OUR OPINION: Tupelo gets good economic signals

By NEMS Daily Journal

One of the best indicators of how people are feeling about their economic prospects is how much money they’re spending. Sales tax receipts are a good gauge of that, not to mention a critical component of government budgets.
A year-over-year increase for each of the first six months of the current fiscal year in Tupelo sales tax receipts is about as sure a sign of economic recovery as there can be. It’s the longest such streak of increases since before the severe economic downturn began several years ago and put strains on Tupelo’s city budget, as well as most everyone else’s.
Municipalities get returned to them 18.5 percent of the state sales taxes collected within their borders. As the retail center of Northeast Mississippi, Tupelo has for decades relied on sales tax receipts for the majority of its general fund revenues. This, in turn, has lessened pressure on Tupelo general fund property taxes, which remain relatively low in comparison with other Mississippi cities of significant size.
Tupelo’s renewed retail vitality is a reflection that the city and region may be turning a corner in the economic recovery. Unemployment is down a bit from recessionary highs, people are more optimistic and obviously have more money to spend – or at least feel more confident in spending it.
That’s the good news for the time being. But it can’t be allowed to mask the necessity for Tupelo to continue exploring the kind of targeted investments that can help sustain the city’s economic health.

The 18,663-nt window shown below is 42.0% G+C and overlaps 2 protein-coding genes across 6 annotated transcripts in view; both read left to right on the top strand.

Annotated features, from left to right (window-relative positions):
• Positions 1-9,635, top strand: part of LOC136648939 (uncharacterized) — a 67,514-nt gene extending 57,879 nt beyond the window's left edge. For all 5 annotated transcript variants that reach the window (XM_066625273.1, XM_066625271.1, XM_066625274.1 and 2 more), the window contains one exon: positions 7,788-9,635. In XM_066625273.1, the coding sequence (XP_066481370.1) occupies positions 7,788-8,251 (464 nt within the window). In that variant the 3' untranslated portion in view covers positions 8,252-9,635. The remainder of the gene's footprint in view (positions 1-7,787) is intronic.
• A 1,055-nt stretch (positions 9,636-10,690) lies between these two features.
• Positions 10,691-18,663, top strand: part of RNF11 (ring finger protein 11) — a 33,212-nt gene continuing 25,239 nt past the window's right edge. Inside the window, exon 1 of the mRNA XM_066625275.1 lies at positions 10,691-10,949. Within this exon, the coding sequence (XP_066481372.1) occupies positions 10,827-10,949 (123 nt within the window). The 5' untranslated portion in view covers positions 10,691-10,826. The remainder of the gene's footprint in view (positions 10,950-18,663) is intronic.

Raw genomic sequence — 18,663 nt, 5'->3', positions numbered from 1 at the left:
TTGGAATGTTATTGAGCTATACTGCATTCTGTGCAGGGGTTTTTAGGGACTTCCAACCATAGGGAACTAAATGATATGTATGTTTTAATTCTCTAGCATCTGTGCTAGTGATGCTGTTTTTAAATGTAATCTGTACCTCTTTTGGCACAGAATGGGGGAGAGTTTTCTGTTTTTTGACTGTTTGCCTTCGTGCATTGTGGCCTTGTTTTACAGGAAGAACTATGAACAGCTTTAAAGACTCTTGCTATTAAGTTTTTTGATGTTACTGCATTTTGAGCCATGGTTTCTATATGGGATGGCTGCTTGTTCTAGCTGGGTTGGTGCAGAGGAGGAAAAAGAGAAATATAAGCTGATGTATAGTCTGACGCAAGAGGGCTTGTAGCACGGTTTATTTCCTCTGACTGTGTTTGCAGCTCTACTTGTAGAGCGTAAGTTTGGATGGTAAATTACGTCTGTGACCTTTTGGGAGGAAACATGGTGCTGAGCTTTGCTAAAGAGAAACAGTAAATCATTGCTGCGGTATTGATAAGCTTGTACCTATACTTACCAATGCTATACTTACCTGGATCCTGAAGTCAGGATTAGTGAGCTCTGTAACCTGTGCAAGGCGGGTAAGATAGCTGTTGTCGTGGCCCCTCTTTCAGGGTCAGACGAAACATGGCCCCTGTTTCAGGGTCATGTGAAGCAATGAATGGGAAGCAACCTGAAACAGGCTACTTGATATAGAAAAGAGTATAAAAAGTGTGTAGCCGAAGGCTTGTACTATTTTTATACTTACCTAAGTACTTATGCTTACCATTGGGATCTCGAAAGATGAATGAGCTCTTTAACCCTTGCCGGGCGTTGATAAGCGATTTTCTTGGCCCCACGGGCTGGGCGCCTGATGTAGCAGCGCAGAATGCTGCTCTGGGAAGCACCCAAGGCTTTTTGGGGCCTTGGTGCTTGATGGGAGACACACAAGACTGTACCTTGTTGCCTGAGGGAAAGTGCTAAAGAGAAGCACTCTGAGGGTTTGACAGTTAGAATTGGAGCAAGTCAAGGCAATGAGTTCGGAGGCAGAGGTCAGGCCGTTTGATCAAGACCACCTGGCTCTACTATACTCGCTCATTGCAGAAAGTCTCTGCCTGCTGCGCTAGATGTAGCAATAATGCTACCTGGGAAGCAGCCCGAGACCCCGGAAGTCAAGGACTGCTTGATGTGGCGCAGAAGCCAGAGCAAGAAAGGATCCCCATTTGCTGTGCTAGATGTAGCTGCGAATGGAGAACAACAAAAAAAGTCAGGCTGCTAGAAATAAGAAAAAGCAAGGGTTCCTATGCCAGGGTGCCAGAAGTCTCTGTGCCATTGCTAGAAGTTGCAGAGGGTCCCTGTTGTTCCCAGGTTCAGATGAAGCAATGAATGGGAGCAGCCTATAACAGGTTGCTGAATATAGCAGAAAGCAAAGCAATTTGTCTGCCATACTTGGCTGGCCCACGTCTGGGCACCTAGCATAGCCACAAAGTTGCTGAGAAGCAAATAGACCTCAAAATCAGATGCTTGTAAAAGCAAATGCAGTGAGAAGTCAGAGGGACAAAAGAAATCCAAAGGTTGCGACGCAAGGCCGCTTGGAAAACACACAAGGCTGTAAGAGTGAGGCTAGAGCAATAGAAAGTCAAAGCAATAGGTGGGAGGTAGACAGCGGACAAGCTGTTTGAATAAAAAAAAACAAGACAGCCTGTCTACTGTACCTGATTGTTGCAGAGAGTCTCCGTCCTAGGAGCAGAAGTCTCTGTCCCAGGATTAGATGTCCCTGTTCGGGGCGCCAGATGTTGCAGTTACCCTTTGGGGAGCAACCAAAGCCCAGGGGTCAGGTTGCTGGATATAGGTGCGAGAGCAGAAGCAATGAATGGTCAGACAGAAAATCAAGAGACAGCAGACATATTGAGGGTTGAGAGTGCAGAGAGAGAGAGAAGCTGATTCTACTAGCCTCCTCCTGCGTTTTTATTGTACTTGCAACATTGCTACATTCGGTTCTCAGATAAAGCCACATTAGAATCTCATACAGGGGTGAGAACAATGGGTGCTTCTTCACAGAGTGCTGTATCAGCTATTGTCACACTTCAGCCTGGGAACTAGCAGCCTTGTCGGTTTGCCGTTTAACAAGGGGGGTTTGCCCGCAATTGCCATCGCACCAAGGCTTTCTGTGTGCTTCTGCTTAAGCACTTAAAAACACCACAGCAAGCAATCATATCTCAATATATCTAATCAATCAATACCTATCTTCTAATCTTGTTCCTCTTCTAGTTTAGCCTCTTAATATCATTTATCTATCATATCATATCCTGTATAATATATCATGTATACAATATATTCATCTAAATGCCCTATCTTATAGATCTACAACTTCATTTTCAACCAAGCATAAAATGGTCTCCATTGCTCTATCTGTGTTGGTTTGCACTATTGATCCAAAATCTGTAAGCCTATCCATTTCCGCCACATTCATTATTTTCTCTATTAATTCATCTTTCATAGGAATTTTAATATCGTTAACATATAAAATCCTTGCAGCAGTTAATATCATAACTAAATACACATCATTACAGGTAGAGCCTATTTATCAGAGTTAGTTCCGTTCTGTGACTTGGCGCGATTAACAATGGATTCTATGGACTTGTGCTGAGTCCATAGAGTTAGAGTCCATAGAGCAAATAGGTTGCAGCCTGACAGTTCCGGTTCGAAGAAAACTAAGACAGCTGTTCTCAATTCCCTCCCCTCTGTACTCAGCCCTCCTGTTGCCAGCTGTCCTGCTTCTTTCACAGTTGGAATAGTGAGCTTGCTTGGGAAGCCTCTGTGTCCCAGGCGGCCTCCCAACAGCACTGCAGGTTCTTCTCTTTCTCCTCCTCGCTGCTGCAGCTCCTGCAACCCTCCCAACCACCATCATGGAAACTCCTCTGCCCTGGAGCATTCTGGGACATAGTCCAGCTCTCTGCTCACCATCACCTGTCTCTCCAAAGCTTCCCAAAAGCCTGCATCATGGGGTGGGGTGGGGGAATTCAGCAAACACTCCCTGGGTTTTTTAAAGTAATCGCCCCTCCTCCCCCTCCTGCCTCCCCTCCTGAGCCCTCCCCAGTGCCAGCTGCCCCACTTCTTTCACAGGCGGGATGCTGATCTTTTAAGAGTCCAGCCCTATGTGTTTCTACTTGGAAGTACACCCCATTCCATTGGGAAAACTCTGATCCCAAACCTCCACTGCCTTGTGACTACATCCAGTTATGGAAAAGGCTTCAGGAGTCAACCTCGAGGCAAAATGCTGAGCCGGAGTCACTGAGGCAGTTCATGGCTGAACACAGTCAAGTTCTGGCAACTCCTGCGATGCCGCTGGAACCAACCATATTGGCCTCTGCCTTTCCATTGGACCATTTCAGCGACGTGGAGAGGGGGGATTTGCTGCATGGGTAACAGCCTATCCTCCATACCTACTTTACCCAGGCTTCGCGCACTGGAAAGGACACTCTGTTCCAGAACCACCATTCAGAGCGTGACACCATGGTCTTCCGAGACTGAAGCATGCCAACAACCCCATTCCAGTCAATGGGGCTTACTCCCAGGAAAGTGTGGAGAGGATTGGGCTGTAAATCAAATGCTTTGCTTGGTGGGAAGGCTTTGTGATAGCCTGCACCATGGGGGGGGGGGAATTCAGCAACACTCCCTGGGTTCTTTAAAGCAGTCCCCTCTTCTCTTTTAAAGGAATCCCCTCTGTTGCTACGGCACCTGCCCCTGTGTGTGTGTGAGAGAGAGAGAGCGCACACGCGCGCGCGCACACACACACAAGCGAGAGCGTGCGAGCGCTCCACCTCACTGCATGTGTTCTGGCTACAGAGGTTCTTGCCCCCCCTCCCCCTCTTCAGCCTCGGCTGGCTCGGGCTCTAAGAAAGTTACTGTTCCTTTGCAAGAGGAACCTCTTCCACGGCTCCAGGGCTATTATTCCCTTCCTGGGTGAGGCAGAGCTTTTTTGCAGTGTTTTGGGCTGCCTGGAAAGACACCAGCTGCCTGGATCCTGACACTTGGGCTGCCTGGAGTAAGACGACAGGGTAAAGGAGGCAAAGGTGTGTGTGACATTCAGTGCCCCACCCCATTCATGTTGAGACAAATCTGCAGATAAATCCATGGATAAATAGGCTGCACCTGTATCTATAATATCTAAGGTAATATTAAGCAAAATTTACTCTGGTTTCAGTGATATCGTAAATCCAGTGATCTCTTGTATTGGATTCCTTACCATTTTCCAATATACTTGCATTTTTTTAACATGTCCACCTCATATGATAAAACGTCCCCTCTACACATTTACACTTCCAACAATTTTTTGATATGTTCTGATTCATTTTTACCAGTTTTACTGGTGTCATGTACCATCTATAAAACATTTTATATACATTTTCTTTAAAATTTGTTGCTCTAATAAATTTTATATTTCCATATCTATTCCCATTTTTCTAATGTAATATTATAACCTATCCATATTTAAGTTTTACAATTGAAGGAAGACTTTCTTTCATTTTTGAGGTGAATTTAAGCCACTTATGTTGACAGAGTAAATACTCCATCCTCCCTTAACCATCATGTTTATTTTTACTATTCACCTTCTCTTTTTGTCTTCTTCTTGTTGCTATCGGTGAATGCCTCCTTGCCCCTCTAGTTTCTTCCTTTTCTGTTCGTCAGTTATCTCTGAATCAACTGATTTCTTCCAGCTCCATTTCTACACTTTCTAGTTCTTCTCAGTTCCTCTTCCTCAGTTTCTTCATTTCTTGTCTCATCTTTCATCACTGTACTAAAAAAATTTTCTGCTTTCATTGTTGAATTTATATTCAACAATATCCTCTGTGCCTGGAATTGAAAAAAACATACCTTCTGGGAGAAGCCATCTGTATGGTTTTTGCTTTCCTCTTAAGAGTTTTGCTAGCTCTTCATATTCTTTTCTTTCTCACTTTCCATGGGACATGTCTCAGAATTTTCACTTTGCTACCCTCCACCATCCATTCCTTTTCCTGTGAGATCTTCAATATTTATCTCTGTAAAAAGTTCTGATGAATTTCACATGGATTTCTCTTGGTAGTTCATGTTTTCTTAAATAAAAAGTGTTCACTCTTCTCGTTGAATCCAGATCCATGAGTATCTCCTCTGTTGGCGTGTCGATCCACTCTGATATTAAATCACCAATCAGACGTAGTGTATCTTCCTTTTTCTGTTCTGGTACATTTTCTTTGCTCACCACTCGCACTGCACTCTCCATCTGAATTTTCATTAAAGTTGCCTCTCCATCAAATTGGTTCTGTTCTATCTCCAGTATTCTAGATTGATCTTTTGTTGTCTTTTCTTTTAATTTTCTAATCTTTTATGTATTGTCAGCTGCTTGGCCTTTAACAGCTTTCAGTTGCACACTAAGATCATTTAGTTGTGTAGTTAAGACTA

The limited commitment this year to neighborhood revitalization is a good start. Healthy neighborhoods are essential to an economically stable community.
Other targeted investments in quality of life improvements in the city, which will become more palatable as the budget situation eases a bit, are important to keeping Tupelo an attractive place to live, work and shop.
Tupelo didn’t become the economic engine of Northeast Mississippi by sitting back and letting events and external factors dictate its destiny. The city has a history of anticipating problems and challenges and acting to confront them – well before they become insurmountable. In most cases, solutions have involved public-private partnerships.
Every major project Tupelo has undertaken over the last half century and more has had its naysayers, but the track record has been pretty solid once those projects have come to fruition. City leaders and the community at large need to keep that in mind as they confront the challenges at hand and beyond.
For now, it’s nice to be able to take satisfaction in a trend that clearly reflects an economy – and public confidence – on the upswing.

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